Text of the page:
Incorporation of charge transfer into the explicit polarization fragment method by grand canonical density functional theory

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Abstract

Molecular fragmentation algorithms provide a powerful approach to extending electronic structure methods to very large systems. Here we present a method for including charge transfer between molecular fragments in the explicit polarization (X-Pol) fragment method for calculating potential energy surfaces. In the conventional X-Pol method, the total charge of each fragment is preserved, and charge transfer between fragments is not allowed. The description of charge transfer is made possible by treating each fragment as an open system with respect to the number of electrons. To achieve this, we applied Mermins finite temperature method to the X-Pol wave function. In the application of this method to X-Pol, the fragments are open systems that partially equilibrate their number of electrons through a quasithermodynamics electron reservoir. The number of electrons in a given fragment can take a fractional value, and the electrons of each fragment obey the Fermi-Dirac distribution. The equilibrium state for the electrons is determined by electronegativity equalization with conservation of the total number of electrons. The amount of charge transfer is controlled by re-interpreting the temperature parameter in the Fermi-Dirac distribution function as a coupling strength parameter. We determined this coupling parameter so as to reproduce the charge transfer energy obtained by block localized energy decomposition analysis. We apply the new method to ten systems, and we show that it can yield reasonable approximations to potential energy profiles, to charge transfer stabilization energies, and to the direction and amount of charge transferred.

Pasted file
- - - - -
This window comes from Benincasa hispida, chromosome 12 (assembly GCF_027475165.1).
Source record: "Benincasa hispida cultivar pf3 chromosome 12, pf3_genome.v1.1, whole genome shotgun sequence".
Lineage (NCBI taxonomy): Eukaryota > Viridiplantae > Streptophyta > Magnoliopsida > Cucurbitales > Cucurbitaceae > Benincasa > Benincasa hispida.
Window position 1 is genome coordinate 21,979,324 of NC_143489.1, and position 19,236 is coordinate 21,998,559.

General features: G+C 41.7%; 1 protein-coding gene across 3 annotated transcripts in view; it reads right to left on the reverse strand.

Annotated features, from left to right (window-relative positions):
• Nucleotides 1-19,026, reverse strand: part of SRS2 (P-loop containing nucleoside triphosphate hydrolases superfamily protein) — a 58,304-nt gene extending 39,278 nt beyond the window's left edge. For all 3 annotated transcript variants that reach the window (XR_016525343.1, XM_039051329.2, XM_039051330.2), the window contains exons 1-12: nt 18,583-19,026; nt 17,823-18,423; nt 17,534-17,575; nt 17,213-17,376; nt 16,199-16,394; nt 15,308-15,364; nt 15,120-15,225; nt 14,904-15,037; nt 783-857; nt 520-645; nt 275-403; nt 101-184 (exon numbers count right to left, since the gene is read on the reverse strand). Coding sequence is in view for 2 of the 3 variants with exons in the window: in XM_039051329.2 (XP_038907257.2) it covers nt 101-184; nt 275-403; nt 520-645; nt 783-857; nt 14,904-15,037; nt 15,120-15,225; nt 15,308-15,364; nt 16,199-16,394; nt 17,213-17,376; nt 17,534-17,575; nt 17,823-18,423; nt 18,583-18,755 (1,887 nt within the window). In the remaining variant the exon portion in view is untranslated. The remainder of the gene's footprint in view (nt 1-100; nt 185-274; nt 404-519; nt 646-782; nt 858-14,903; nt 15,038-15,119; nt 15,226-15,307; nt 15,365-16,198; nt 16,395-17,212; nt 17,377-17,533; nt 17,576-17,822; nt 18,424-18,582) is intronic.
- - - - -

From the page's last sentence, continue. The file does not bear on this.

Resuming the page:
Original languageEnglish (US)
Article number084107
JournalJournal of Chemical Physics
Volume135
Issue number8
DOIs
StatePublished - Aug 28 2011

Bibliographical note

Funding Information:
The authors are grateful to Hannah Leverentz for assistance with the calculations. This work is supported by the NIH (Gant No. NIGMS/1RC1GM091445) and NSF (Grant No. CHE09-56776).

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